Most of The Life and Death of Adolf Hitler, however, sticks to facts rather than speculation, and the book is strong for that very reason. The information on Hitler’s youth is absorbing, including his poverty – after his imprisonment in 1923, his cell “was far larger and more comfortable” than places where he had lived before. The way in which Mussolini’s takeover of Italy influenced Hitler’s own strategy is clearly explained, and the portraits of Hitler’s inner circle are done very well, with admirable clarity and lack of emotion in the writing. Explanations are given when available – Herman Göring, for example, was “a World War One ace who was looking for a cause and found it in the Nazi Party.” When reasons for Hitler’s success are less certain, Giblin simply mentions what happened – for example, Hitler’s increasingly strident anti-Jewish tirades after 1919. Giblin shows how the seeds of World War II were planted after World War I through the Versailles Treaty, which “aroused such tremendous resentment in Germany, and created such painful hardships for the German people, that many observers felt it was counterproductive.” Yet Giblin makes it clear that it was Hitler and his closest advisors who took advantage of that resentment and deliberately stoked it to the highest possible levels, fanning fears of ascendant Communism and long-simmering suspicion and dislike of Jews into a potent mix of hatred and determination that led to a long and disastrous war. The Nazis’ battlefield successes and ultimate failure are clearly discussed, although certainly not in detail – that is not the purpose of Giblin’s book. Hitler’s death, the mysteries that still surround it (the location of his remains is still unknown), and the postwar trials of the Nazi elite are all well-presented. And the little things that make history so fascinating are ever-present here: Hitler’s love of dogs, the circumstances under which he became a vegetarian, the fact that the Nazis earned considerable praise in the pre-war years from such towering literary figures as George Bernard Shaw and Gertrude Stein (she proposed giving Hitler the Nobel Peace Prize). There are occasional missteps in the book: for example, World War I reparations are given as $32 billion without saying whether that is in current dollars, and the book comments on the state of things “even today, almost sixty years after [Hitler’s] death” – an inaccuracy traceable to the original publication date, but certainly not clarified by a back cover that says “almost seventy years after his death.” Still, these minor matters in no way detract from the power and effectiveness of this well-researched and well-written biography of a man who still personifies evil to many, and whose life is therefore worth studying and understanding – if only to try, perhaps vainly, to ensure that his like never rises to a level of such power again.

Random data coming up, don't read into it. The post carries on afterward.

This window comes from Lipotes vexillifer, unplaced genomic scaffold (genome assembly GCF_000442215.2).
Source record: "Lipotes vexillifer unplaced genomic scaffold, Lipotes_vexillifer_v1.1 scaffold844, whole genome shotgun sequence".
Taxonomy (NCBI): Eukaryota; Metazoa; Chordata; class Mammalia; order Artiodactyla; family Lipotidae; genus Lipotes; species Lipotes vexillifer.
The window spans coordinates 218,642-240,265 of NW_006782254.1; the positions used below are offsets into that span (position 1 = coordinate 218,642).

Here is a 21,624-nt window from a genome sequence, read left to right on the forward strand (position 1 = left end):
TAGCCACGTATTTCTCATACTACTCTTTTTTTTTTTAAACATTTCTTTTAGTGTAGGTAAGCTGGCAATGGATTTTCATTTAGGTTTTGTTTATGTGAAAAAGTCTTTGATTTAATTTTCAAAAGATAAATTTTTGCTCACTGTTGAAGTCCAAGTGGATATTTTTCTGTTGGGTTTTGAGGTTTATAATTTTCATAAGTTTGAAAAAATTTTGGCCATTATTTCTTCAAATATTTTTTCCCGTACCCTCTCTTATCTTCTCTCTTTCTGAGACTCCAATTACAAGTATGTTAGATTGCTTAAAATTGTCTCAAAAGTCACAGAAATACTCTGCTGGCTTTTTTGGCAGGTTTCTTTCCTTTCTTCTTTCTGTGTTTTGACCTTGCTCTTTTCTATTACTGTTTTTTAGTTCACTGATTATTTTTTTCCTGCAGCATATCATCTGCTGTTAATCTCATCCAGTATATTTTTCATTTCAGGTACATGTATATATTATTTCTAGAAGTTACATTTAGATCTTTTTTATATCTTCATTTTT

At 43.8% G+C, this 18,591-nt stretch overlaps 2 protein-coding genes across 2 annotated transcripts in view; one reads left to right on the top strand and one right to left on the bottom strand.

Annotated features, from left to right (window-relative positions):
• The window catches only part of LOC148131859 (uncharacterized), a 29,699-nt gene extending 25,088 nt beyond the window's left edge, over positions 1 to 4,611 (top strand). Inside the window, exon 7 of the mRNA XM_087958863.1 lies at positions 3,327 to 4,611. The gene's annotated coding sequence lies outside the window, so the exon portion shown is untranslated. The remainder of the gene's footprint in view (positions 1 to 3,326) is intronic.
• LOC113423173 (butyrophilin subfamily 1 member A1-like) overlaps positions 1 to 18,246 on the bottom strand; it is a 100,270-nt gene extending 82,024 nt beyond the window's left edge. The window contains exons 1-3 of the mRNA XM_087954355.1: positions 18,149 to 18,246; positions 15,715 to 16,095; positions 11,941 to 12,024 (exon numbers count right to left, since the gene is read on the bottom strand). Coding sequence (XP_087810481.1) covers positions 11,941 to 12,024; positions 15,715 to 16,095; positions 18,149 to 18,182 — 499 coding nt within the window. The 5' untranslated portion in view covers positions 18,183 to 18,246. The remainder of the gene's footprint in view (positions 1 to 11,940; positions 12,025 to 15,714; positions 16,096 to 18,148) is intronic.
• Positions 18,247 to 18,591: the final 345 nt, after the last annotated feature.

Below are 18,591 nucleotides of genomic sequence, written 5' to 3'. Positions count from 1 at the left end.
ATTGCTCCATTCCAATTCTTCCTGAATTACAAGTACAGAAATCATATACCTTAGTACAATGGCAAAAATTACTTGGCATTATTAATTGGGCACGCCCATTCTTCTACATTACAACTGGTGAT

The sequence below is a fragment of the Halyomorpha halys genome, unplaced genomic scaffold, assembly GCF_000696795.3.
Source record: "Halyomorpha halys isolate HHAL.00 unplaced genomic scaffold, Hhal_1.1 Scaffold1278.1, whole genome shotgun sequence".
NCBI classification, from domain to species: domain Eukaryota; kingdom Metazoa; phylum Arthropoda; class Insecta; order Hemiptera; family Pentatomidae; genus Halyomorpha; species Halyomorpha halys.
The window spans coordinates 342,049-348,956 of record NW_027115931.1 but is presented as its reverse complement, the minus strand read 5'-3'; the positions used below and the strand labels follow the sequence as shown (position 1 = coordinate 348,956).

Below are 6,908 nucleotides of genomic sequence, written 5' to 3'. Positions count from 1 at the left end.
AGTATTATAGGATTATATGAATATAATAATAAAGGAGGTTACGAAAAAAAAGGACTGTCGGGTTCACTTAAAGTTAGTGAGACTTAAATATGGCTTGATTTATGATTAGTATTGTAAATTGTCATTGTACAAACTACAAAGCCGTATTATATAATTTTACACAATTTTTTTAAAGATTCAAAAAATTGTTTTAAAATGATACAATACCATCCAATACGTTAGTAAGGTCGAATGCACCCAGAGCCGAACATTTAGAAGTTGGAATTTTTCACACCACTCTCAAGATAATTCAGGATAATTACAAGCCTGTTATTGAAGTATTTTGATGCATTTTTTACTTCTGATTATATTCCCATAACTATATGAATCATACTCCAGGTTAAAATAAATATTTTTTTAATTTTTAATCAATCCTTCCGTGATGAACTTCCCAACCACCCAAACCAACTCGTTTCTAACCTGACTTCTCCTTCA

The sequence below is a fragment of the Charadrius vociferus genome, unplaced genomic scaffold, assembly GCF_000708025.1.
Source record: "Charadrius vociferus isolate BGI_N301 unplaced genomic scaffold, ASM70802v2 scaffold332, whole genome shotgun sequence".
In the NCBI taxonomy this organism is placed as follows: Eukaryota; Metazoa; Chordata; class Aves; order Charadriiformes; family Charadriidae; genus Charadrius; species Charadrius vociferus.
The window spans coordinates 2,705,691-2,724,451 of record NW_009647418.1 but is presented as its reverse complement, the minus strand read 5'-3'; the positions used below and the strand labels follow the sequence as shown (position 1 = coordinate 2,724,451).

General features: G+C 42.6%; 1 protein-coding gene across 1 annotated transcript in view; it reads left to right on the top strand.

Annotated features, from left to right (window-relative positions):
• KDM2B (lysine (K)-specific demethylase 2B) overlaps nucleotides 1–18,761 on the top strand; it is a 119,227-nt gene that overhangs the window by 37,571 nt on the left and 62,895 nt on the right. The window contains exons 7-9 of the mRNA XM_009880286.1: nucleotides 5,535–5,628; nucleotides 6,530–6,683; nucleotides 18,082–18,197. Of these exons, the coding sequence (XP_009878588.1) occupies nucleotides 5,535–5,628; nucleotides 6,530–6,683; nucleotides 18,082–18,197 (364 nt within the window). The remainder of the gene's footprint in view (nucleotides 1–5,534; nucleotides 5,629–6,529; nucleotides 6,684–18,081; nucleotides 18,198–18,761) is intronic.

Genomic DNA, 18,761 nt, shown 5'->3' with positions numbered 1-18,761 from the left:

As memories of the horrors of World War II fade along with the generation that fought it, it is the personal stories of people affected by the war that become increasingly important for those determined that no such conflict will recur. This may be a vain hope – it was World War I, after all, that was dubbed “the war to end war” – but it is a hope, and one to which the continuing release of books about details of World War II contributes. Certainly for those with a strong personal stake in the war’s events and its outcome, these books can be salutary experiences. But they are very clearly niche productions – for many of today’s readers, a war that ended 70 years ago is simply not a significant factor in everyday life. Alex’s Wake, originally published last year with the subtitle A Voyage of Betrayal and a Journey of Remembrance, and now available in paperback, is a perfect example of a (+++) book written by someone with a strong personal attachment to wartime events, for readers feeling an equally strong involvement in the war. The book chronicles the personal travels of author Martin Goldsmith, who apparently feels guilty because he did not suffer and die in the war, which ended seven years before his birth. To assuage that guilt, he decides to retrace the journey taken by two doomed members of his family: his grandfather, Alexander Goldschmidt, and Alexander’s son, Helmut. This is a book about a harrowing trip, or rather two of them – the one long ago and the one Goldsmith undertakes. Alexander and Helmut were passengers aboard the MS St. Louis, which sailed from Hamburg in May 1939 bearing Jewish refugees escaping from Nazi Germany. The world did not yet know all that was going on in Hitler’s Third Reich, or at least was not yet galvanized against it, and the ship, which headed for Havana, Cuba, was denied landing rights there. So the 900 refugees journeyed to Canada and the United States – but were refused admission by both countries and forced to return to Europe. World War II had not yet begun – Hitler’s invasion of Poland did not occur until September 1 – but the Nazi campaign against the Jews was gathering momentum, and both Alexander and Helmut were caught up in it, sent to Auschwitz, and eventually killed in the gas chambers there.

     This was a tragedy of the time – one among millions – and it is certainly comprehensible that Goldsmith wants to understand it as part of his family history. His reasons for feeling uncomfortable, even guilty, about his own solid and apparently happy life, are harder to fathom. But they are the driving force behind the six-week journey that Goldsmith takes through France, Germany and Poland, attempting to follow the route of Alexander and Helmut and lay to rest, in his own mind, the ghosts of these people he never knew. Goldsmith’s travels eventually take him, intentionally and inevitably, to Auschwitz, a site that produces intense emotion even among people who have no personal connection with it. The trip then takes him, at the end, to his grandfather’s family home, where the unveiling of a memorial plaque represents a triumph of sorts and provides Goldsmith with the comfort he has been seeking. Alex’s Wake is unfailingly well-meaning, carefully researched and skillfully written. It is clearly a work with considerable meaning for its author and, by extension, for those who share a similar family history and similar connections with the war. For other potential readers, though, it will be curiously uninvolving. Those unfamiliar with the story of the MS St. Louis, which is not an especially well-known one, will find some matters of interest here; those familiar with the depredations of war in general and World War II in particular will find confirmatory material aplenty – but no more than in many, many other books about the war and its impact on families and the world as a whole. Alex’s Wake is a personal memoir that makes little attempt to reach out to anyone who does not already share the background that led Goldsmith to his quest – a self-limiting, self-limited work that will have considerable meaning for a few readers but very little for many others.